Nigeria uses the International Classification of Goods and
Services for its trade mark registration system. However, there
was a time when it used the old British Classification system,
a system that consisted of 50 classes (all for goods). Although
the Nigerian Trade Marks Act 1990 does make provision for the
reclassification of old registrations, there are still many
trade marks on the register that were classified under the old
system. So is there any disadvantage to having a registration
that was classified under the old classification system?
The recent Nigerian High Court decision in the case of
Aventisub LLC (formerly Aventis Holdings Inc)
v Macleod's Pharmaceuticals Limited (October 12 2018)
is interesting. What happened here was that
in 2014 MacLeod's filed an application to register the mark
MACFLOX in Class 5 for the class heading (Class 5 is, of
course, the pharmaceuticals class). Aventisub opposed this
application on the basis of a 1967 registration for MAALOX in
Class 3 of the old classification system for 'pharmaceuticals
preparations and particularly an antacid preparation'
– Class 3 of the old classification system was for
chemical substances prepared for use in medicine and
On February 16 2017, the Registry dismissed the opposition.
The hearing officer ruled that the application did not offend
the provisions regarding confusing similarity because the two
trade marks were in different classes. This decision was taken
on appeal. On October 12 2018, the Federal High Court at Lagos
reversed the decision, holding that the trade marks were
confusingly similar. Judge Aikwawa accepted the various
arguments that had been put forward on behalf of Aventisub,
- The enquiry should not have been limited to the
classification of goods, and should rather have considered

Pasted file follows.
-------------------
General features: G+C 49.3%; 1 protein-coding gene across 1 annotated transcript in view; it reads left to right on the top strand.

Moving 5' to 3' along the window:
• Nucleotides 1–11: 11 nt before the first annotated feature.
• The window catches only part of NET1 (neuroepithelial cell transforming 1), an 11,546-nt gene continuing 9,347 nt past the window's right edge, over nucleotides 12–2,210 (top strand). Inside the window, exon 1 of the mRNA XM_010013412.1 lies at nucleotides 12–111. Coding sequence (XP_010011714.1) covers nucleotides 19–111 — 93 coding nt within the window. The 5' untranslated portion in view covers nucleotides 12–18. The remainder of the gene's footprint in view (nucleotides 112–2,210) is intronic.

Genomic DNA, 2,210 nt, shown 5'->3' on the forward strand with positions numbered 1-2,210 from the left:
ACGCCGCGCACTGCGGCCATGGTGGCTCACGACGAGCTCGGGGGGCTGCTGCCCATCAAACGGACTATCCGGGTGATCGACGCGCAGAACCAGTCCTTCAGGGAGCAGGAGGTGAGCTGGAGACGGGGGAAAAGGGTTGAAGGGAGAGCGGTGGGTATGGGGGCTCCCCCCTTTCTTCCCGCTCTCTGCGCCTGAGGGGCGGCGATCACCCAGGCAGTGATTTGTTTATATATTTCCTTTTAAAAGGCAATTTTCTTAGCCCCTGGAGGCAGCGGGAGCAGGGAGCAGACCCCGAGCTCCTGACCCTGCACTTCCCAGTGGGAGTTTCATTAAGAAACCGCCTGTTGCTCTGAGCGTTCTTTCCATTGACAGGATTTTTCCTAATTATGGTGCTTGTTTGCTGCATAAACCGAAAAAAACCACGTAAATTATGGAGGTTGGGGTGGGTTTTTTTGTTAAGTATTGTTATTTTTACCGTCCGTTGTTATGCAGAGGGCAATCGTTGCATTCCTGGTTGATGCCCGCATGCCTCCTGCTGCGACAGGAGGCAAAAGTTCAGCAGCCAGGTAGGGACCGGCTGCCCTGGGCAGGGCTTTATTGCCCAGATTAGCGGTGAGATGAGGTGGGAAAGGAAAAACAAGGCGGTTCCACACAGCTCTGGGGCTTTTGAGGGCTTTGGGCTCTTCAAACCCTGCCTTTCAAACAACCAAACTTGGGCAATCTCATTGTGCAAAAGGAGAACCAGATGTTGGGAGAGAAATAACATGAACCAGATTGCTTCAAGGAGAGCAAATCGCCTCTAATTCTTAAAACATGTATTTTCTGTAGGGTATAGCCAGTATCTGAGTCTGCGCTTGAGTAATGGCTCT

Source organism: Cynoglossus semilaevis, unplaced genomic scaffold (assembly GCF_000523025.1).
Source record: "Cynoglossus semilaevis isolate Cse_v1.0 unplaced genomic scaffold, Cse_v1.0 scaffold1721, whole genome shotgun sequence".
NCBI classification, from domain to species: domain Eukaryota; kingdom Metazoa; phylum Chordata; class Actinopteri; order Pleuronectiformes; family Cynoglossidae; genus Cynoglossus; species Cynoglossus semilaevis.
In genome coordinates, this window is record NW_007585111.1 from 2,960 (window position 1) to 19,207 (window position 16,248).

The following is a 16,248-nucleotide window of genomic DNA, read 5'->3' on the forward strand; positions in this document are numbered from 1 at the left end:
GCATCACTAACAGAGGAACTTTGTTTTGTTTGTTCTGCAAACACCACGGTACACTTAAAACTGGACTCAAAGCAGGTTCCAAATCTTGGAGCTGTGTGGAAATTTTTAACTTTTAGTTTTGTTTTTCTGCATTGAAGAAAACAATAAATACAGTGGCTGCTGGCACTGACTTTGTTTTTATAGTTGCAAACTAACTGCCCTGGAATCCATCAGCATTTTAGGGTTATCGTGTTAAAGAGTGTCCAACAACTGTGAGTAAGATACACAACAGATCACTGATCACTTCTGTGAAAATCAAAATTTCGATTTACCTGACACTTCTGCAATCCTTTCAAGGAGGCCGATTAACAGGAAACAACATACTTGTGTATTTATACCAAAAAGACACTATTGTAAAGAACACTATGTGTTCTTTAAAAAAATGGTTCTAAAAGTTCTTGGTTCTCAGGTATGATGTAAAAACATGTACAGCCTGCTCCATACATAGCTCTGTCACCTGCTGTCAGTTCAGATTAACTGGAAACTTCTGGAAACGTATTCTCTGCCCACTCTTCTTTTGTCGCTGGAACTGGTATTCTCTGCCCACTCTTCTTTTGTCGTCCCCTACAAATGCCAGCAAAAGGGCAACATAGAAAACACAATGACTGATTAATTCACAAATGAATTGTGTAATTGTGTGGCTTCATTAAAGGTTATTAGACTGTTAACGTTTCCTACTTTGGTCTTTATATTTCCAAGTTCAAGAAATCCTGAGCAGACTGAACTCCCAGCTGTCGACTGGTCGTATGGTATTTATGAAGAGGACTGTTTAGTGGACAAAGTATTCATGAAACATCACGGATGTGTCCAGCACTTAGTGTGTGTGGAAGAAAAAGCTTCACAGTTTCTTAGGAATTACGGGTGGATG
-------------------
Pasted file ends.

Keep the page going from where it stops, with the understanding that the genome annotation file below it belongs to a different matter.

the similarity of the goods. This is quite clear from Section
13(1) of the Trade Marks Act 1990 which says that 'no trade
mark shall be registered in respect of any goods or
description of goods that is identical with a trade mark
belonging to a different proprietor and already on the
register in respect of the same goods or description of
goods, or that so nearly resembles such a trade mark as to be
likely to deceive or cause confusion.'
- The enquiry should have identified that Class 3 of the
old classification is the same as the current Class 5.
- It should not have been suggested that reclassification
is mandatory – Regulation 6(1) of the Trade Marks
Regulations, which deals with reclassification, says that an
owner 'may apply' for reclassification.
- It was incorrect to justify the findings on the basis of
Section 4 of the Trade Marks Act, which says that questions
of class shall be determined by the registrar, whose decision
shall be final. This section, said the judge, was not
relevant to the enquiry.
So an important victory for Aventisub, and a win for common
sense. However, we still feel that companies that have old
classification registrations should seriously consider
reclassifying their registrations. Trade mark administration in
Nigeria can be unpredictable, and this High Court judgment may
not filter down to where it should. It is therefore quite
conceivable that Registry officials examining applications or
considering oppositions will not consider similar marks for
similar goods simply because the classes do not correspond.
This might require affected parties to file unnecessary and
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